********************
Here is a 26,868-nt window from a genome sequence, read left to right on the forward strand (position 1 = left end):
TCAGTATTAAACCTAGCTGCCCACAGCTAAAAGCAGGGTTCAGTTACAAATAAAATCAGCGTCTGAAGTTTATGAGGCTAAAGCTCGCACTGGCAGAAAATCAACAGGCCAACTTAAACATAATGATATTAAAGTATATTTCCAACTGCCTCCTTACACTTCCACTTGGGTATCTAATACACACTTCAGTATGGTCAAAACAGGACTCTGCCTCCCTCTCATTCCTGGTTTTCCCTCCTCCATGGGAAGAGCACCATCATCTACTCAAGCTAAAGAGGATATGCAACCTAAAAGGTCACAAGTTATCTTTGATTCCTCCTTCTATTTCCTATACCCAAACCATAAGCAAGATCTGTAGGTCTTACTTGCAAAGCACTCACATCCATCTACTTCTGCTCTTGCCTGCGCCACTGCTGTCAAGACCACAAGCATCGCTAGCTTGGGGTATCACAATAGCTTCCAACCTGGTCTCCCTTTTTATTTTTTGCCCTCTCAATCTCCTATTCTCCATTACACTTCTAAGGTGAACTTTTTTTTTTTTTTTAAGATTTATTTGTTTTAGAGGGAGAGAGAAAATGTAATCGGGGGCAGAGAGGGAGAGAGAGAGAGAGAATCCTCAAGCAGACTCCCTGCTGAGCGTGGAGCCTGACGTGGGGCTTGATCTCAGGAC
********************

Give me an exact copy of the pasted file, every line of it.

Here is a 26,868-nt window from a genome sequence, read left to right on the forward strand (position 1 = left end):
TCAGTATTAAACCTAGCTGCCCACAGCTAAAAGCAGGGTTCAGTTACAAATAAAATCAGCGTCTGAAGTTTATGAGGCTAAAGCTCGCACTGGCAGAAAATCAACAGGCCAACTTAAACATAATGATATTAAAGTATATTTCCAACTGCCTCCTTACACTTCCACTTGGGTATCTAATACACACTTCAGTATGGTCAAAACAGGACTCTGCCTCCCTCTCATTCCTGGTTTTCCCTCCTCCATGGGAAGAGCACCATCATCTACTCAAGCTAAAGAGGATATGCAACCTAAAAGGTCACAAGTTATCTTTGATTCCTCCTTCTATTTCCTATACCCAAACCATAAGCAAGATCTGTAGGTCTTACTTGCAAAGCACTCACATCCATCTACTTCTGCTCTTGCCTGCGCCACTGCTGTCAAGACCACAAGCATCGCTAGCTTGGGGTATCACAATAGCTTCCAACCTGGTCTCCCTTTTTATTTTTTGCCCTCTCAATCTCCTATTCTCCATTACACTTCTAAGGTGAACTTTTTTTTTTTTTTTAAGATTTATTTGTTTTAGAGGGAGAGAGAAAATGTAATCGGGGGCAGAGAGGGAGAGAGAGAGAGAGAATCCTCAAGCAGACTCCCTGCTGAGCGTGGAGCCTGACGTGGGGCTTGATCTCAGGAC